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Evening ensemble, Philippe & Gaston (probably French), c1925. Photo: Metropolitan Museum of Art, New York.

As you can probably guess from the title and rather luxe glam cover, Spare Brides is set in the early 1920s and follows the lives of a group of friends who are dealing with the aftermath of the First World War in general and the lack of eligible young men in particular. Maybe it was a tad self involved to see the deaths of so many prospective husbands as a personal tragedy but I think it must have been really awful, not to mention actually frightening, to be a young woman at this time – especially if you had no particular looks, talents or prospects to mark you out from the crowd. Remember, at this time, there weren’t all that many academic or career opportunities for middle and upper class young women ‘left on the shelf’ (hideous expression!) so if you couldn’t find a husband or some sort of properly genteel purpose in life you were thrown back on to a life of dependancy on your male relations, which can’t have been much fun at all.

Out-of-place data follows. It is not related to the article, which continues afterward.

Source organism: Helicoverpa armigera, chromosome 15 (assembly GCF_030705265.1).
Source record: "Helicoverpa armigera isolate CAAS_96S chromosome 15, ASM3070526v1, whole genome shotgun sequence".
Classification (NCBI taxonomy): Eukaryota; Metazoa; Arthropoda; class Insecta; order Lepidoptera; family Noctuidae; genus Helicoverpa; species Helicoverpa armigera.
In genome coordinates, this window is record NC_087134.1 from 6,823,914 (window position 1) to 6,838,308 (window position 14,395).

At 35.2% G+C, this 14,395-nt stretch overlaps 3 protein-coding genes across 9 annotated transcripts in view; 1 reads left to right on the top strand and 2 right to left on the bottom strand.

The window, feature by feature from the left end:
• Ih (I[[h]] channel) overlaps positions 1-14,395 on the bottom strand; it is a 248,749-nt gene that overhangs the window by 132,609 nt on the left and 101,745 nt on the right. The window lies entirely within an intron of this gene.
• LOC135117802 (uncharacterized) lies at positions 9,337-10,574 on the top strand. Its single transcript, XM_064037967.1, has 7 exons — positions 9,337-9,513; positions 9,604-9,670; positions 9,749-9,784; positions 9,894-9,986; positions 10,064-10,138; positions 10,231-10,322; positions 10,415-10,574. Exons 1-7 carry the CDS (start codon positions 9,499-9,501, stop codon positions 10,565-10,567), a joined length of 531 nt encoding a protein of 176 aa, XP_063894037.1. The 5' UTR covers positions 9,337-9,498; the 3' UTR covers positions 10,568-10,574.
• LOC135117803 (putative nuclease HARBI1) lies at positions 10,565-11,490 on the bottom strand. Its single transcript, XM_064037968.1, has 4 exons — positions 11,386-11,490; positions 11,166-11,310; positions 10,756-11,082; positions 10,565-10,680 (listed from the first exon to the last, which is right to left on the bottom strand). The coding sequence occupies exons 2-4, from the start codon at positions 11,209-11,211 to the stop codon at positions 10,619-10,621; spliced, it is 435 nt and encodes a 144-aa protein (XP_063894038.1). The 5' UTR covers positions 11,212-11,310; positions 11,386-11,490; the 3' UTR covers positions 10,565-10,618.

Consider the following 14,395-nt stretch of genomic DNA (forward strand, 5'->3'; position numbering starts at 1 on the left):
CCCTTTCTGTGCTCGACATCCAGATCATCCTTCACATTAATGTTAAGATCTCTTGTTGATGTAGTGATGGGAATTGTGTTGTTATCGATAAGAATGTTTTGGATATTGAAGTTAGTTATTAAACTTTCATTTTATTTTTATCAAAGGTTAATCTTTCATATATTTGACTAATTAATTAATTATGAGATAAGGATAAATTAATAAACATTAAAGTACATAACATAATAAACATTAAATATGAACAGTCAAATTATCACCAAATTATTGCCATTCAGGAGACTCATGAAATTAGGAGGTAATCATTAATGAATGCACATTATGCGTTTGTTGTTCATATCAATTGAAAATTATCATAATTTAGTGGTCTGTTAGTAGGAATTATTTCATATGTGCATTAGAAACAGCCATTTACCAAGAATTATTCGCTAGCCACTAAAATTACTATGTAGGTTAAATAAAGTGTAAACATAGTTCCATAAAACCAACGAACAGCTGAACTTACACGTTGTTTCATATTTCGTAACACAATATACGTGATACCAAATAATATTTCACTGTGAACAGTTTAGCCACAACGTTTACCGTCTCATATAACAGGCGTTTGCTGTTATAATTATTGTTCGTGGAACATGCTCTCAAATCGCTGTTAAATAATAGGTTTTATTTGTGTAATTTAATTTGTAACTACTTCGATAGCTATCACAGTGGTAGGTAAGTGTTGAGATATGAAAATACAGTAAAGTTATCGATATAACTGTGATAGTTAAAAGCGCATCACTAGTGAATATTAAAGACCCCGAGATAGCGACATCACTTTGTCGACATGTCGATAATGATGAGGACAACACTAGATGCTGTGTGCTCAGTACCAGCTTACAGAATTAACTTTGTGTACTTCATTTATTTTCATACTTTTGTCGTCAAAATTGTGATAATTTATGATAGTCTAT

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Evening dress, French, c1925. Photo: Metropolitan Museum of Art, New York.

Adele Parks takes a good long and rather unflinching look at all of these issues from the point of view of the four main characters, all of whom are dealing with their own demons and a whole myriad of issues from the dearth of available men, infertility, widowhood, loneliness and a lack of opportunity. Beautiful Lydia feels like her life would be better if she had a baby; plain and rather graceless Beatrice longs for a husband; exciting, glamorous, daring Ava doesn’t know quite WHAT she wants but is rather despondently coasting until she finds it while sensible, pretty, widowed Sarah just longs for her husband to come back to her and can’t quite accept that he’s actually gone. Their stories and struggles are compulsive reading and I really enjoyed watching each character unfurl and come to realisations, fulfillments and endings that none of them could have anticipated at the beginning.

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Evening ensemble, House of Lanvin (Paris), 1923. Photo: Metropolitan Museum of Art, New York.